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SERAP sues Wike, Okowa, others over ‘N625b’ largesse


Social-Economic Rights and Accountability Project (SERAP) has sued oil-producing states for allegedly failing to account for the N625.43 billion recently paid to them by the Federal Government.

The payment to Abia, Akwa Ibom, Bayelsa, Delta, Edo, Rivers, Ondo, Imo and Cross River states covered 13 per cent oil derivation, subsidy, and SURE-P refunds. The refunds date from 1999 to 2021.

In the suit, numbered FHC/ABJ/CS/2371/2022 and filed last Friday at the Federal High Court, Abuja, SERAP is asking the court to direct and compel the governors to disclose and publish spending of the derivation, subsidy and SURE-P refunds.

The group is also asking the court to compel President Muhammadu Buhari to direct anti-corruption agencies to investigate spending of the public funds collected by the governors, and where appropriate, ensure prosecution of suspected perpetrators and recovery of proceeds of corruption.

In the suit, the organisation is arguing that the 1999 Constitution (as amended), Freedom of Information Act and African Charter on Human and Peoples’ Rights impose transparency obligations on governors to disclose spending of oil derivation, subsidy and SURE-P refunds.

The rights body is also insisting that governors cannot hide under the excuse that the Freedom of Information Act is not applicable to their states, noting: “The governors also have clear legal obligations to provide information as prescribed by provisions of the Nigerian Constitution and African Charter on Human and Peoples’ Rights.”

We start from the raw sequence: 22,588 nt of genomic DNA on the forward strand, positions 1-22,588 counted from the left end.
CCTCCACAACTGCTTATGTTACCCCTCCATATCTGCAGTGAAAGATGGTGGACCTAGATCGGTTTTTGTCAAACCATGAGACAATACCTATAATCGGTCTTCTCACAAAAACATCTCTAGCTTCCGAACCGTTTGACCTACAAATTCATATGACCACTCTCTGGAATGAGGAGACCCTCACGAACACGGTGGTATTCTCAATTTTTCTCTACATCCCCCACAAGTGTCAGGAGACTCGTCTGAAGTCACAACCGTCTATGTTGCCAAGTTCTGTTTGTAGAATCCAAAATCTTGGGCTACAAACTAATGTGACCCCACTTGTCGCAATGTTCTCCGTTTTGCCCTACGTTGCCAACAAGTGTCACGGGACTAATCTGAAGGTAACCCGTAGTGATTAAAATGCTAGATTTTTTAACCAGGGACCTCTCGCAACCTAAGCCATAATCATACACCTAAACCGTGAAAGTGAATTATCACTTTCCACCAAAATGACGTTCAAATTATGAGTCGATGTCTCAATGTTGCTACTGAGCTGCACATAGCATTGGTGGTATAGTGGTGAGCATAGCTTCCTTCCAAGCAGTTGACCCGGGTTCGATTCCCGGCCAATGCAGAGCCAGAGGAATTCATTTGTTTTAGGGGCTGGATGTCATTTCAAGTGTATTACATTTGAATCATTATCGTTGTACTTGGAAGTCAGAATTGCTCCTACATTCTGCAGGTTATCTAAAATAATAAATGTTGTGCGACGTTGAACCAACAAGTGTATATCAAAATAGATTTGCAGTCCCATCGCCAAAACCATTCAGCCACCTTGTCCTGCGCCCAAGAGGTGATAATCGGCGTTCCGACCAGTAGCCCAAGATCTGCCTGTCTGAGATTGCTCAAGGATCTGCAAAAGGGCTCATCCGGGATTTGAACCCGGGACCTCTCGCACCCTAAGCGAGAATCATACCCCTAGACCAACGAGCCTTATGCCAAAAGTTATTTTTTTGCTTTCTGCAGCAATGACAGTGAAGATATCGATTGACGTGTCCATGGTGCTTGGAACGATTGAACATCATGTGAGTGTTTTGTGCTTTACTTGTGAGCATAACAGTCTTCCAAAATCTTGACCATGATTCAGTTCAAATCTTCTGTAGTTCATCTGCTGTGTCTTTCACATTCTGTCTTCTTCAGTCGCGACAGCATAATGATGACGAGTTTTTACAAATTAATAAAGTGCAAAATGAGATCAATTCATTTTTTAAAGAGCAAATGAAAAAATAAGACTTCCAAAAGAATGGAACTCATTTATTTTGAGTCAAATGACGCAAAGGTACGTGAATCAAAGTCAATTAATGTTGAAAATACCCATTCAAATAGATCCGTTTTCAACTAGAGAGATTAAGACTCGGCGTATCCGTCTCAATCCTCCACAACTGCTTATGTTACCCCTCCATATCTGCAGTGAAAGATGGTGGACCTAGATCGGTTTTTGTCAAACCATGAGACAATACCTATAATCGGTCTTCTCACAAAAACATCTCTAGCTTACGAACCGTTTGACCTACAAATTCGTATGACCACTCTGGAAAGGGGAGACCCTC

According to SERAP, it is in the public interest and interest of justice to “grant this application. Nigerians are entitled to their constitutionally and internationally recognised human right to information.

“The constitutional principle of democracy provides a foundation for Nigerians’ right to know details of spending of public funds. Citizens’ right to know promotes openness, transparency and accountability that is in turn crucial for the country’s democratic order.”

The group added: “The public interest in obtaining the information about expenditures relating to refunds outweighs any other interests. The oversight afforded by public access to such governors and help to prevent abuses of public trust.”

The suit, filed on behalf of SERAP by its lawyers, Kolawole Oluwadare and Valentina Adegoke, reads in part: “The Nigerian Constitution, Freedom of Information Act and the country’s international obligations rest on the principle that citizens should have access to information regarding their government’s activities.

“Disclosing details of spending of oil derivation, subsidy and SURE-P refunds would allow Nigerians to scrutinise and monitor spending to check diversion.

“The effective operation of representative democracy depends on the people being able to scrutinise, discuss and contribute to government’s decision-making, including spending of the oil derivation refunds.

“To do this, they need information to enable them to participate more effectively in the management of public funds by their state governments.”

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